Being made in the image of God is a powerful concept for finding our vocations and living a purposeful life.

So obviously the bird in this story should have thought about work more:

A Bird on a Wire

Shmuel Gross's son Chaim Yankel lived overseas and as a gift Shmuel sent Chaim Yankel a gift of a rare bird. Not being a great expert in ornithology, Chaim Yankel thought the bird was a delicacy. When Shmuel called to see how Chaim Yankel enjoyed the gift he sent, Chaim Yankel replied, "Oh, the bird? I shechted it. It was delicious!"

Incredulous, Shmuel cried out, "You mean you ate the bird? Do you know how valuable it was? It could even speak two languages."

"So why didn't he say something?" asked Chaim Yankel.


The source for giving mishloach manot on Purim is the Megillah itself (Esther 9:19): "Therefore the Jews of the villages, who dwell in the unwalled towns, observe the 14th day of the month of Adar as a day of gladness and feasting and holiday, and of sending portions to one another" (emphasis added).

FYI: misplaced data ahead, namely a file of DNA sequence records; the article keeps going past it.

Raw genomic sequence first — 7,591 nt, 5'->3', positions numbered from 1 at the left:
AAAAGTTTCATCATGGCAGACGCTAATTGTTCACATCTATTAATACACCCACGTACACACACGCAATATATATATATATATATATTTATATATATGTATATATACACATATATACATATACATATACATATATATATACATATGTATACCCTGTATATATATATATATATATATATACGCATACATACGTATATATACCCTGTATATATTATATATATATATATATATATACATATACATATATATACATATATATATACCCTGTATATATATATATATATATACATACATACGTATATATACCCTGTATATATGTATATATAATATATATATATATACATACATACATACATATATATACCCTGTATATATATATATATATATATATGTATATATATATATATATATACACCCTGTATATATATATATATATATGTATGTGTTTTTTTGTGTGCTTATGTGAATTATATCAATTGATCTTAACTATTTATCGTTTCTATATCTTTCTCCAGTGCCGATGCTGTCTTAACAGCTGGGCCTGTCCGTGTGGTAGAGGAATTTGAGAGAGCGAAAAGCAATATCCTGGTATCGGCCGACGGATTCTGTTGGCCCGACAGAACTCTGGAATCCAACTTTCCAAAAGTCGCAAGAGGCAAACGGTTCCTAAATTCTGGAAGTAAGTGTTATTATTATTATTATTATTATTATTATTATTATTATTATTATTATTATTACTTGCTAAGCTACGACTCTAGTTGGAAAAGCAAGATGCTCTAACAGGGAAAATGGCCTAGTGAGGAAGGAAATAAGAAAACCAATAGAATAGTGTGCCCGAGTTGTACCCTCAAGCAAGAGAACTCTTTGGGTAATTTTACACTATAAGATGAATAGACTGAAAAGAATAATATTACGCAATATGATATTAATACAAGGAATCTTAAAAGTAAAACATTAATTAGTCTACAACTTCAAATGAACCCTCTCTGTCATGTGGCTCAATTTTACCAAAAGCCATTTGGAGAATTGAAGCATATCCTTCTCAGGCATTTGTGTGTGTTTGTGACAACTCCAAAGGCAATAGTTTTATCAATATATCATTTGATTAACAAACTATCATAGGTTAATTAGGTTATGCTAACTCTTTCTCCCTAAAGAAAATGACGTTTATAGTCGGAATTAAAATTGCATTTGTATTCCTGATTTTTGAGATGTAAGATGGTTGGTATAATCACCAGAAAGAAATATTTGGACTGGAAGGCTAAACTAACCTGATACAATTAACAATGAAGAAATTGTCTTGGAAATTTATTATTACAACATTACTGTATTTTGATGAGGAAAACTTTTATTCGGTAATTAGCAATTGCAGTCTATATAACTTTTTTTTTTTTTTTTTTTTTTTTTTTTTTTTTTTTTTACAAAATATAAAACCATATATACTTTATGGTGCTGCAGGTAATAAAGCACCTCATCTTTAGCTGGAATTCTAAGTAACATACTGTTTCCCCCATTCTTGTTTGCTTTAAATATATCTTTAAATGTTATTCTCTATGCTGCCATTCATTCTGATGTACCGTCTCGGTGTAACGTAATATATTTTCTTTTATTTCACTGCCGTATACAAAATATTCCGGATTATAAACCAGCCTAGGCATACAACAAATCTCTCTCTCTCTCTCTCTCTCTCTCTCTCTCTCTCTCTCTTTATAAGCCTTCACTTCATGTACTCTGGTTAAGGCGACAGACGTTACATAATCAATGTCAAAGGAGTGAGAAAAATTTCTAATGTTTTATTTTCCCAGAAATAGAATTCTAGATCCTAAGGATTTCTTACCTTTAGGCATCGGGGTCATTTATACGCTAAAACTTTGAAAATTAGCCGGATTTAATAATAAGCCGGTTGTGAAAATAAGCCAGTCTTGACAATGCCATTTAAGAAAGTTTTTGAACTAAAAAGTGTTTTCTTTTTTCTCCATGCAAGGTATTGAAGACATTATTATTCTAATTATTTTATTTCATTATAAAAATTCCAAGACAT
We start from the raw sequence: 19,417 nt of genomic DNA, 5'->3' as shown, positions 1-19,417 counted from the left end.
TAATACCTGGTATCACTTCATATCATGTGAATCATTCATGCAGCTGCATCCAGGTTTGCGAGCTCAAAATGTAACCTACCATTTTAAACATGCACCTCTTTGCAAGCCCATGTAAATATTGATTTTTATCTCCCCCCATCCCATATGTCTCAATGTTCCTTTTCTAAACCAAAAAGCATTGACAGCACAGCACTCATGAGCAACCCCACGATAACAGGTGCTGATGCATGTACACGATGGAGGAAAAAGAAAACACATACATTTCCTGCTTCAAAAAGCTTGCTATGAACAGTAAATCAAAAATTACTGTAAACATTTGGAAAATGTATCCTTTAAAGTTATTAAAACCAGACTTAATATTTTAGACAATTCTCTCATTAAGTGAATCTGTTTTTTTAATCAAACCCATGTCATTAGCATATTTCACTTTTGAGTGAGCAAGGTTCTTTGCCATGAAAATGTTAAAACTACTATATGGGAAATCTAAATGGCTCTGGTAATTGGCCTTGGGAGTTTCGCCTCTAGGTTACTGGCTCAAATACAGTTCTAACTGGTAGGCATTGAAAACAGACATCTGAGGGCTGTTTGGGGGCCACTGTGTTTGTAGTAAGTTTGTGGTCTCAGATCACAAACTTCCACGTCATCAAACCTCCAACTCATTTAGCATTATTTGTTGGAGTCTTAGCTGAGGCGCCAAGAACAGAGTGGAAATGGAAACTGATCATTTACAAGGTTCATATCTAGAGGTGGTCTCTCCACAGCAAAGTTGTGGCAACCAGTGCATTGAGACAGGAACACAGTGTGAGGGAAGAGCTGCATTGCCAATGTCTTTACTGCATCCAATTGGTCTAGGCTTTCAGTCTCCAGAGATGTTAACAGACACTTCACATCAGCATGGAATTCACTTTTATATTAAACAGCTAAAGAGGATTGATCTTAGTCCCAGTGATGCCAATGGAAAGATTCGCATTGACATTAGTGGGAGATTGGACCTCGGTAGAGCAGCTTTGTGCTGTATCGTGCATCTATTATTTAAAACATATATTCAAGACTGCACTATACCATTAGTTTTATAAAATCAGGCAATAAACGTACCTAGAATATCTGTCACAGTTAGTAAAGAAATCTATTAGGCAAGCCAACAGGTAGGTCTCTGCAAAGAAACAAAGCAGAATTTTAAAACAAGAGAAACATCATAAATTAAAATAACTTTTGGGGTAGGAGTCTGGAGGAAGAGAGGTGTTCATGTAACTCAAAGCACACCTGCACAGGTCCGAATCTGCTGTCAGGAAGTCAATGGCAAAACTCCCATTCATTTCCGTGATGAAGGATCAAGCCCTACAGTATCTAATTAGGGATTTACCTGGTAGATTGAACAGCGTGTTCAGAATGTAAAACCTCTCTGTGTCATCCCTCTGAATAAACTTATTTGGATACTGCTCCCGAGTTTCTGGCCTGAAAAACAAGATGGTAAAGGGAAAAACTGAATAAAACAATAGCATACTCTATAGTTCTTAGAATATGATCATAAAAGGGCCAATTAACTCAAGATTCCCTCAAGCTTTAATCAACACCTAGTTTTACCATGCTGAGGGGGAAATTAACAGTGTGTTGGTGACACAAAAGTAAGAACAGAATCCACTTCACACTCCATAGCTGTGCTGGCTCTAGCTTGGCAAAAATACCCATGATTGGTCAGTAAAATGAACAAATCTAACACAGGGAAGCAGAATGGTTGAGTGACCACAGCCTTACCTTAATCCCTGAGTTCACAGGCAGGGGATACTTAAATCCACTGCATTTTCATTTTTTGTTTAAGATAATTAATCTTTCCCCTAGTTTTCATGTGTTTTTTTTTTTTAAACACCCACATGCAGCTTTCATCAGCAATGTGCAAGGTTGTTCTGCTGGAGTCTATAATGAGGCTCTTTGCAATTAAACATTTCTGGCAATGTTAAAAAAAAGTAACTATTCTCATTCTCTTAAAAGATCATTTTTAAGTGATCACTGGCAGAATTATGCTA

There are generally two principal reasons given for this beautiful mitzvah. First, it engenders unity and goodwill amongst Jews and serves as a powerful counterpoint to Haman's allegation in the Megillah (Esther 3:8) that the Jews are "a scattered and divided nation." Second, it constitutes a practical means of ensuring that every Jew has sufficient food for the festive Purim meal.

Read Saul Singer's entire article with his Pictures


Laws of Purim

1) Zecher L'Machatzit Hashekel: According to the Rama one must give at least 3 half-shekel coins. It is customary to give before Arvit Purim night.
 Who is obligated? Everyone. And it is customary to give for one's children and grandchildren as well.